Bali in Indonesia, Khao Sok in Thailand, Manaus in Brazil, Letica in Colombia, Taman Negara Park in Malaysia and the Niger Delta of Nigeria all have one thing in common; “Rainforest”. But unlike the riverine communities of the Niger Delta, many other Nations have found ways to enhance livelihood in their rainforest communities by providing some basic amenities, empowering the citizens and placing them on the path of development.
Tourism is a catalyst for growth, especially when the region is unique in culture and landforms. In 2019, Bali generated 7.8 Billion US dollars from tourism, the same can be said for Khao Sok in Thailand and even the Amazon in Brazil. The Niger Delta of Nigeria spans across several states and has the second largest swamp forest in Africa, second to the Congo swamp forests. This region makes up about 7.5% of the total landmass of Nigeria and generates 1.3 million barrels of crude oil produced in Nigeria as at January 2023. Embedded inside these Niger delta states, towards the Atlantic Ocean are riverine communities that are almost (if not totally) cut off from the realities of other mainland cities in Nigeria.
The Niger Delta is home to a vast collection of marine life, a few of whom are endangered whilst many are still unknown. The region is blessed with sprawling mangrove rainforests and aquatic life, beautiful islands, creeks, and at the Southernmost tip are beautiful stretches of coastline. Unfortunately, many of the communities hidden in this rainforest still lack basic amenities, they can boast of uncomfortable housing (mostly stilts housing), oil-spilled farmlands and streams, dilapidated school buildings and health centers (that is if it exists at all) and yet remain one of the primary sources of the nation’s wealth. Oh, well I forgot! Many of these communities now reek of insecurity, I guess you know why.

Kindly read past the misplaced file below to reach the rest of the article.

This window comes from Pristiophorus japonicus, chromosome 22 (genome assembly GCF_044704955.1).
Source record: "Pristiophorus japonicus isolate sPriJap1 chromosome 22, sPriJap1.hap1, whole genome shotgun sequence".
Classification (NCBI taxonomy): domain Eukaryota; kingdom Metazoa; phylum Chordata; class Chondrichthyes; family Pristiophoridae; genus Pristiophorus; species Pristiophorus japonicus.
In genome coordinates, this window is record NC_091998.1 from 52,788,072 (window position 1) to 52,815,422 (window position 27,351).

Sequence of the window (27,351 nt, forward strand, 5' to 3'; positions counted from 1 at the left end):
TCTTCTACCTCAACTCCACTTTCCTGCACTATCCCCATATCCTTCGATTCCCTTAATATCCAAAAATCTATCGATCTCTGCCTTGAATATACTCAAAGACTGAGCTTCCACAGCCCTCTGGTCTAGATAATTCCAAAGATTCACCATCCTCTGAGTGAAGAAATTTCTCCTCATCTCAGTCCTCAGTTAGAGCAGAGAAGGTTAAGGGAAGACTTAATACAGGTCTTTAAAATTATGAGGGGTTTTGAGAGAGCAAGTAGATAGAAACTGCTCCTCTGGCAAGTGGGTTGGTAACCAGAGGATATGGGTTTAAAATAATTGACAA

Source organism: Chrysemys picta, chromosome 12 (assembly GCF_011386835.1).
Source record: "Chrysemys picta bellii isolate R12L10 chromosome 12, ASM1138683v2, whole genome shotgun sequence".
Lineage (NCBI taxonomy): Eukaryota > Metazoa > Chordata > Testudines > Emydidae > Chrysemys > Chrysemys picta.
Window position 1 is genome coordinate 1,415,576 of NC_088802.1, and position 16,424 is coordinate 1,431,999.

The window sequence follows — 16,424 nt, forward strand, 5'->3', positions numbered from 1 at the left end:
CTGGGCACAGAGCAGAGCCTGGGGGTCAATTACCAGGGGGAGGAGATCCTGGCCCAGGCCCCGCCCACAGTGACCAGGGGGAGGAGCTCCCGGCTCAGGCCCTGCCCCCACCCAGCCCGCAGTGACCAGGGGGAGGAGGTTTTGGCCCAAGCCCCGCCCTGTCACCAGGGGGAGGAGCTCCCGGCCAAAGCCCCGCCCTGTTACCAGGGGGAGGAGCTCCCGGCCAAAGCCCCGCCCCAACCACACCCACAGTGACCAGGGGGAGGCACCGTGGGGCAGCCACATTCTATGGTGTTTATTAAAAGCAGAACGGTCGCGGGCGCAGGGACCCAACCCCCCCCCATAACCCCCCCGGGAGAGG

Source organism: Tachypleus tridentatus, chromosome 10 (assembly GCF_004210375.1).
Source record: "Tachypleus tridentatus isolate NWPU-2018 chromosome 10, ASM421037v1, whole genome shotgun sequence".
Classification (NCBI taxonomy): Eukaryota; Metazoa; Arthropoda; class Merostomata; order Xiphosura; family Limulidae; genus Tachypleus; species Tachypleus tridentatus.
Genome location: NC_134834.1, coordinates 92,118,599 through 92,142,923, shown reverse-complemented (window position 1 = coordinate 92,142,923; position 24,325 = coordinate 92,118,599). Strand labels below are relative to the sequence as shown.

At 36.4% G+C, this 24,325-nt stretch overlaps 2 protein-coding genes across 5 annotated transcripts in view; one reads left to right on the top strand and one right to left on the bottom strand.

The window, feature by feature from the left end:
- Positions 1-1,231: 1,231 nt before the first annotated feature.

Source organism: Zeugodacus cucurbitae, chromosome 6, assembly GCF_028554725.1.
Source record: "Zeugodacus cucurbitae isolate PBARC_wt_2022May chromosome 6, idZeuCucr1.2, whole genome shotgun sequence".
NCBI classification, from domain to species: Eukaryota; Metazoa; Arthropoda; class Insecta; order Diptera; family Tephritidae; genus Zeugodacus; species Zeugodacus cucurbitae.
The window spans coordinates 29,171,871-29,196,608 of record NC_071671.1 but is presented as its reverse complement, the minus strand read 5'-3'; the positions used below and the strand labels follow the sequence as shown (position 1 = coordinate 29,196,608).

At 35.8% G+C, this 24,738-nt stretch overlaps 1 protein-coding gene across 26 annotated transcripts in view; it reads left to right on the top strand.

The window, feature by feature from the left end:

As a Niger-Deltan who has been exposed to the giant strides of other cities with similar resources as the Niger Delta, I sometimes ponder and ask myself “What can be done now?”, or seen as a step forward to make my region to live up to her potential. Because clearly, it is getting worse. As an Architect, my first instinct is to solve these social issues from a building and design (planning) point-of-view. Also, because I have seen that behavioral patterns (both psychological and physical) tend to change when living things are placed in a serene environment.
Amidst being exploited by the oil firms and the government, many of the remote riverine communities of the Niger Delta also lack good housing as buildings made of wood, decomposed aluminium roofing sheets and mud are dominant in some of these communities (this is coupled with a terrain that is difficult to build on and prone to flooding annually). In order to solve this, contemporary methods have to be adopted to build better and more resilient buildings. My suggestion is a bottom-up approach where the existing architecture, the available resources and culture will be studied, developed and redesigned to make this resilient building type. The local collaboration will enable the people to easily reproduce the housing type as the need arises.
Imagine a floating housing system and a properly designed stilt system that can withstand the harsh weather conditions and sometimes flooding. Imagine residents of Apoi creek in Bayelsa state or in Akassa creek in Delta state being comfortable in their communities during peak raining season. Electricity which is currently a luxury to many of these communities due to their isolated locations can be generated from outside the national grid. Alternative sources like solar energy, biogas and other methods can be used to generate power. Waste is inevitable so a system can be developed to recycle it locally or scheduled to be transported to a municipal recycling facility where they can be used for multiple purposes like for fertilizers, biogas, etc.